“That was the turning point for us to say, 'OK, we need to kind of dip our toes outside Maryland, for sure,'” Russell said. “I wouldn't say that I had him as good as I could going there, but we thought it was a good stepping stone. I think he showed up and he showed that he can run outside Maryland.

To start this year, Russell sent Post Time out for a 6 1/2-length victory in the Jennings S. Jan. 29 and a three-length success in the GIII General George S. Feb. 17.

“The Jennings was the state-bred race. It was his first time going a mile,” she said. “That wasn't the easiest group in Maryland-breds you've ever seen. There were some well-seasoned, good, old racehorses that he destroyed on that day. That was a performance for me where it's like 'yeah, it's at home, and it's against Maryland-breds, but the way he did it.' He followed that big race up three weeks later, which you don't like to do sometimes with these better horses, but I had to. My hands are kind of tied to run him back there, and he did it again. Those two races there, that's when we're like, 'Alright, cool.'  We're sitting here looking at the Carter and it just seemed like it was time to get him back on the road.”

Post Time won the GII Carter S. at Aqueduct Apr. 6 by a neck over Castle Chaos and finished second by three-quarters of a length in the GIII Westchester S. May 3.

Brittany Russell and Ellen Charles | Sarah Andrew

Charles, the granddaughter of Marjorie Merriweather Post, owner of General Foods, has raced as Hillwood Stable since 2004. Her family has been deeply involved in Maryland racing for many decades and her father was a longtime steward.

Charles purchased Post Time, a son of 2016 Met Mile winner Frosted, who holds the stakes records for fastest time, 1:32.73 and margin of victory, 14 1/4 lengths, for $85,000 as a yearling. Among the reasons she was attracted to the colt is that his second dam is named Merriweather. His name came from her family. Russell and Charles became acquainted when she trained the Hello Beautiful (Golden Lad), a very successful filly Charles had bred and Russell bought at auction.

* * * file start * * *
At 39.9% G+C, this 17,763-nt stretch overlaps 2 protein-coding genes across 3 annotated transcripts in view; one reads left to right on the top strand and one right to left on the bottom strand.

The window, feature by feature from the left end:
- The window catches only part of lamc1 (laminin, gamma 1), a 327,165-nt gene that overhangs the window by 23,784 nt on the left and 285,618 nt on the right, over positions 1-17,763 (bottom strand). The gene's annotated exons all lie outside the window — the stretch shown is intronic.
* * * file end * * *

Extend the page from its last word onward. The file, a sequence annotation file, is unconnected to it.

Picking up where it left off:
Russell's husband, Sheldon, is the regular rider for Post Time and will be seeking his first Grade I victory against a seasoned crew.

“Against a group like this with the speed that these kinds of horses are going to show, for what he's faced, I expect Sheldon is going to have to use him a little bit away from there, put him in a little bit of a handier spot,” Russell said. “Going a mile you think, 'Oh, he's going to be able to break and settle.'  You don't really. He's going to have to use him a bit and get him traveling. And he's going to have to be calling on him sooner, too. It's definitely going to be a test to what this horse is made of.”

Russell has plenty of experience at Saratoga as an assistant and since opening her own stable in 2018 and said she appreciates competing in the Met Mile during the historic Belmont-at-Saratoga festival.

“To have a horse that I feel like has a legit shot to show up on a day like that, in a race like this, and especially at kind of a special year at Saratoga, it's pretty exciting.”